We barbecue organic chicken the first night, accompanied by the organic potato salad that Annie made in advance, and some foil pouches of piping hot fresh [organic] zucchini squash, the first picked this season. We do a Mexican fiesta the second night and eat sandwiches in the middle, all organic. 

And then we pig-out on chips and candy and Coca-Cola at all points in between. That’s the life.

We cater to the Doze because we enjoy pampering him, especially as he is getting back to full  strength now from his encounter with a truck and trailer. Leave it to Bowzer to not be satisfied with just taking on a pickup truck; no, he wanted the trailer too, it being one equipped with a dual axle.

I would not have expected anything less.

All is perfect with the world for the first hour we are there. The tent is up, the single air mattress is inflated and the sleeping bags are carefully arranged. Unfortunately, the second air mattress is missing the sealing cap so I have put it back into the truck.

Small Sigh. I hear Annie muttering under her breath, her language making a sailor’s seem like that of Shirley Temple as a child, in comparison. Something about having to chain down anything that you do not want to lend out to those-who-are-unclear-on-the-concept. We will cope by turning the one air mattress 90 degrees and letting my legs dangle off the side. Oh, Boy.

At five feet even, Annie does not have to worry about that. It will, however, lend itself to the ambience later on that night as I try to deal with the joys of trying to sleep in challenging conditions. The way I figure it is that I do not sleep at home; why should I expect it to be any different at the coast?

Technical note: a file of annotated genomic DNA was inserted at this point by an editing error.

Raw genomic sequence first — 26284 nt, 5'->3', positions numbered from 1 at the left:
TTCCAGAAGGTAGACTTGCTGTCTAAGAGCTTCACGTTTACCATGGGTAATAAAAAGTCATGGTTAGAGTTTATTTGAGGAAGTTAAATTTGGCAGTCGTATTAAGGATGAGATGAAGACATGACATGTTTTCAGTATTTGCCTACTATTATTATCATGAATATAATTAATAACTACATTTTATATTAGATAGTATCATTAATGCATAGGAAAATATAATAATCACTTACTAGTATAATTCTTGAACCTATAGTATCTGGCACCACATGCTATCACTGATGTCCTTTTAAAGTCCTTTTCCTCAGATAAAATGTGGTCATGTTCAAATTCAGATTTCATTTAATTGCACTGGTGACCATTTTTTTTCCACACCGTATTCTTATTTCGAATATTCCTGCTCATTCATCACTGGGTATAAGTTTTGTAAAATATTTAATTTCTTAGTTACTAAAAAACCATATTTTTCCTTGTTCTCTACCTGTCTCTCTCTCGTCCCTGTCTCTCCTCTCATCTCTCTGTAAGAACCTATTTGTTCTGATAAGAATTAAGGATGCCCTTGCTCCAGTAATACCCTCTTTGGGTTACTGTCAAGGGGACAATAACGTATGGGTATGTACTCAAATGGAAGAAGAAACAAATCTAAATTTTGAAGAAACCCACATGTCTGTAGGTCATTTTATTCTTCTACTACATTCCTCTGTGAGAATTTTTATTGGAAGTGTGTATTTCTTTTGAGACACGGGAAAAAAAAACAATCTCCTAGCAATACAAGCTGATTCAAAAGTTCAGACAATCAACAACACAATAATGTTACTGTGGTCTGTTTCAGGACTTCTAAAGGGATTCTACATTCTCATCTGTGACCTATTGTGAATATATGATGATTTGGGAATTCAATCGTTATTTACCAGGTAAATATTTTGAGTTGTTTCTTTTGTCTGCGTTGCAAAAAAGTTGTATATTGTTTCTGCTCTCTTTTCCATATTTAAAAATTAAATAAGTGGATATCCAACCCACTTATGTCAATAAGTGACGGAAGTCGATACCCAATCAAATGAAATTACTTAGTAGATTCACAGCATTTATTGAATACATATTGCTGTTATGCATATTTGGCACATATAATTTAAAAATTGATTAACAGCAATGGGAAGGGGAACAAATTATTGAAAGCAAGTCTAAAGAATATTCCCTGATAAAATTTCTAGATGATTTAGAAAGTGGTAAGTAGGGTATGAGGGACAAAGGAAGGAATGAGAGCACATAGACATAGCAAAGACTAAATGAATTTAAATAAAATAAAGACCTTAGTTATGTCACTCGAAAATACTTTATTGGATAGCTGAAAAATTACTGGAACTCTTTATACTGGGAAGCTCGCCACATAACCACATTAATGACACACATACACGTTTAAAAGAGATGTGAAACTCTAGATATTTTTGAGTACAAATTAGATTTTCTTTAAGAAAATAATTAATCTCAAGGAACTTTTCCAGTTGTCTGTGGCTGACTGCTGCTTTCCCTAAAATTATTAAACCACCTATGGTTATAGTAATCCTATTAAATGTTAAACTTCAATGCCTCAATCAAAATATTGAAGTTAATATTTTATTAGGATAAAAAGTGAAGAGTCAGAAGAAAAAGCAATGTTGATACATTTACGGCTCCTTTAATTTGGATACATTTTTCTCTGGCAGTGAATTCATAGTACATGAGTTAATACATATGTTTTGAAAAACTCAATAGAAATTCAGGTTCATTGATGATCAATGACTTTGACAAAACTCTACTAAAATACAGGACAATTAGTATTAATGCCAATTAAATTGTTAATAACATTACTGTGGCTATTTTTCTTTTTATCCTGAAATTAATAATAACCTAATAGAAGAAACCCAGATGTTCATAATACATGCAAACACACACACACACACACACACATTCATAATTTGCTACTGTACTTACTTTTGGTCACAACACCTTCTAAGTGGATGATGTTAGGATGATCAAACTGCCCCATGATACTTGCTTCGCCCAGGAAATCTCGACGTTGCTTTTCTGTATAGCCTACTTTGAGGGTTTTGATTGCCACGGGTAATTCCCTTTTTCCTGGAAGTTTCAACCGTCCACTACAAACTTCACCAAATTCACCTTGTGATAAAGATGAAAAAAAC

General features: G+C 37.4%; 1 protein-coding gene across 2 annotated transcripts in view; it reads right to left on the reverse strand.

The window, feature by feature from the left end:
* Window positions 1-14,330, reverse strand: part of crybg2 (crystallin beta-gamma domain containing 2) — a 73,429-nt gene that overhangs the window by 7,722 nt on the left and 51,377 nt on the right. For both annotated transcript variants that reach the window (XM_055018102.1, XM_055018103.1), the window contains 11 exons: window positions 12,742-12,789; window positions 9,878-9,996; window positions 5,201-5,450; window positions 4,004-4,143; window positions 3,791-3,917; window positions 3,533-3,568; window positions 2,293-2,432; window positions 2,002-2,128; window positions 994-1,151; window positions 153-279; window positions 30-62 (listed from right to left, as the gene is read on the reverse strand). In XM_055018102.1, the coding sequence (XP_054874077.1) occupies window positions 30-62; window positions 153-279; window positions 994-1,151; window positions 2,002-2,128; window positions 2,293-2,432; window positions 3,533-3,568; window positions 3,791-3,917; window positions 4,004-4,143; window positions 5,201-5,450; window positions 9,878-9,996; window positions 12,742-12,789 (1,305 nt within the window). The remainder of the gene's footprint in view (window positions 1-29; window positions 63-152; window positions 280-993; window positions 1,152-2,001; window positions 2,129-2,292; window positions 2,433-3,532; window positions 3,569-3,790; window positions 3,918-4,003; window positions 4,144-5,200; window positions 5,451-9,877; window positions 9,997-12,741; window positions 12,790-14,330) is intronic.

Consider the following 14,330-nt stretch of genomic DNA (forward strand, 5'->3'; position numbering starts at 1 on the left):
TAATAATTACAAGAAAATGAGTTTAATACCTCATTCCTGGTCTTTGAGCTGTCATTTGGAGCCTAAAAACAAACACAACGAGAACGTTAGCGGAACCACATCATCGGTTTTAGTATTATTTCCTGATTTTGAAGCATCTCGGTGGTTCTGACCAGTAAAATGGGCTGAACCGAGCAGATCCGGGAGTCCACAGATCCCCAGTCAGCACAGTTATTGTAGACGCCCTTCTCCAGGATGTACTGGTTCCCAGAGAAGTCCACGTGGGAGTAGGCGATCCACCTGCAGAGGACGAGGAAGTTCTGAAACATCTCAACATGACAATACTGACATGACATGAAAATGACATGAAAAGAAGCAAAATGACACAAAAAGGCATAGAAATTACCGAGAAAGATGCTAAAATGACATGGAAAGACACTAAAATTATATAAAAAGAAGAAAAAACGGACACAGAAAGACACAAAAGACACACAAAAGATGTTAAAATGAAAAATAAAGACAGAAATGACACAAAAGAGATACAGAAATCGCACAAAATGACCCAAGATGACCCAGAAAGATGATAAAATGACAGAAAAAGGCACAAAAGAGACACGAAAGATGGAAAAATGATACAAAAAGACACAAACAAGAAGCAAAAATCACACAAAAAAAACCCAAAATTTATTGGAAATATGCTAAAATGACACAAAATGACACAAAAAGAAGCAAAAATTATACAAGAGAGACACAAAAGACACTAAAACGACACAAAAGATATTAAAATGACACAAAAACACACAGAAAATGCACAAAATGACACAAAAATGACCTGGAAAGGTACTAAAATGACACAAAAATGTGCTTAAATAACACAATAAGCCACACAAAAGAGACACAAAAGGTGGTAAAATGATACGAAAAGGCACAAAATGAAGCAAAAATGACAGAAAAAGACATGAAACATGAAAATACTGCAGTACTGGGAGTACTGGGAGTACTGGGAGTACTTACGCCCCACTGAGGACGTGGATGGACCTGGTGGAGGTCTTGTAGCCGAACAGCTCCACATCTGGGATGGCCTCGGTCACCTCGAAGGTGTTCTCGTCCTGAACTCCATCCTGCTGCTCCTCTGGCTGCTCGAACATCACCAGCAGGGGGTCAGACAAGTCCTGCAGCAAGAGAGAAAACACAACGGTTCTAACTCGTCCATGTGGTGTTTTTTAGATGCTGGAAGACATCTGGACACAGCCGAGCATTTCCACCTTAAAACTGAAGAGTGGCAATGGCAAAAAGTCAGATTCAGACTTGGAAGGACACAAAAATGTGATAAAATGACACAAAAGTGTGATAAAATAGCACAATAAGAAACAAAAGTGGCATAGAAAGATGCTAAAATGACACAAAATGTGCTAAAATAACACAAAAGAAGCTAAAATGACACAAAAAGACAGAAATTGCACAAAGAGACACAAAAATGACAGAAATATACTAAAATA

And then there is the Voice. Impossible to escape, it ranges far and above the general hubbub that is camp-life, and penetrates every nerve ending in both ears. It permeates the environment with its shrillness and makes fingernails on a chalkboard seem like Vivaldi’s Four Seasons by comparison.

The Voice is that of Authority. You can tell it is because no one ever questions it. No one has ever asked the Voice, “Have you ever listened to yourself?” Because if someone had done so, the answer would inevitably have been no.
The Voice belongs to a fairly young mom who has four kids and who uses her voice like a karate chop. The oldest is a boy that we put as going from eighth grade to high school. Then there was a seventh grade boy, a fifth grade girl and a second grade boy, as best as we could tell.

They seemed like nice kids as they played an ongoing game of frisbee. At one point as I napped inside our tent, an errant frisbee smote the side of the tent, awaking me and forcing out a yelp. I think the kids thought they bonked me but it just startled me. Kids will be kids.

But Mom could not seem to address any of the tribe, including the dad, in any other voice but that of a drill sergeant. 


“I ASKED WHO ATE THE CLUB CRACKERS? THEY WERE FOR THE ABALONE!” Apparently she saw something in the little guy’s face.

“DID YOU EAT THE CLUB CRACKERS?” she bellowed at him?

A nod. “Yes, I did.”


Apparently not.


A moot point, as it turned out, since Dad had been hitting the beer since ten that morning. The ‘rents returned late that afternoon, empty-handed.

“The ocean really beat me up,” Dad hollered out, as he staggered out of the passenger seat of the truck. You could tell the ocean really had beaten him up by the way he struggled to make it to his lounge chair by the fire-ring. No doubt about it. Quite a beating.